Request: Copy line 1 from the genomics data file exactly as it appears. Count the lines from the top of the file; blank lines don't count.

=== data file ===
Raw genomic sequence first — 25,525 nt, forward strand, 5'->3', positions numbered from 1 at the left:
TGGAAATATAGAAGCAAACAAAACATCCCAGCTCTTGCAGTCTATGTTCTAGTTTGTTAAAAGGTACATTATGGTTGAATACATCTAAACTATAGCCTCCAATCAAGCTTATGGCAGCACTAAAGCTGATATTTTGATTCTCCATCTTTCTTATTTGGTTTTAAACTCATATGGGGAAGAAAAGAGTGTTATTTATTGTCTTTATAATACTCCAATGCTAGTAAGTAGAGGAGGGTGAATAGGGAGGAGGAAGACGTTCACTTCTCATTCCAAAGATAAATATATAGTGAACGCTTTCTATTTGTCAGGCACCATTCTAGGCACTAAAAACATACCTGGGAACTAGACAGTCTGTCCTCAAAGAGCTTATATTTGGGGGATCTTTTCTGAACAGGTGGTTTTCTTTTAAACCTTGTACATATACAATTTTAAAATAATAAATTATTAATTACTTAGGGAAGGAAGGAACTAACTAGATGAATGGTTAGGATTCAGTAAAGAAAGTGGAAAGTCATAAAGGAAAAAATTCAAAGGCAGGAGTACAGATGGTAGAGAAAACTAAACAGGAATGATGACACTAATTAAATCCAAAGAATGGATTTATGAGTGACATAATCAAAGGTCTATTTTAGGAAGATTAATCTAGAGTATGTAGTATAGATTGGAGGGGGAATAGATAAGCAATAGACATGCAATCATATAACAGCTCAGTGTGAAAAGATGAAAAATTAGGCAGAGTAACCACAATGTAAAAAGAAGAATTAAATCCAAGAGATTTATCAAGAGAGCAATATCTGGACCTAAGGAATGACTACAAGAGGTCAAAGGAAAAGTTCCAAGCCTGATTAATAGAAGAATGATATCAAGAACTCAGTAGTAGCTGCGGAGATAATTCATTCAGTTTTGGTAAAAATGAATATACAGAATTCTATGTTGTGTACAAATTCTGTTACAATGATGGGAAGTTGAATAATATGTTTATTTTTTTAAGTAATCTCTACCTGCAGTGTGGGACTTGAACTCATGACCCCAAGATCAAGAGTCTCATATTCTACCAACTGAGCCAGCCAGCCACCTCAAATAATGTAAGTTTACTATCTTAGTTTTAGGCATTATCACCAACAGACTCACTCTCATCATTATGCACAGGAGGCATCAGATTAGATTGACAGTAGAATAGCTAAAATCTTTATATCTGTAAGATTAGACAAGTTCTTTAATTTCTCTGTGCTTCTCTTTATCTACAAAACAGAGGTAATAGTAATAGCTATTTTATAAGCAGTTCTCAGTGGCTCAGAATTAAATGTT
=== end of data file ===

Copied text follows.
Raw genomic sequence first — 25,525 nt, forward strand, 5'->3', positions numbered from 1 at the left: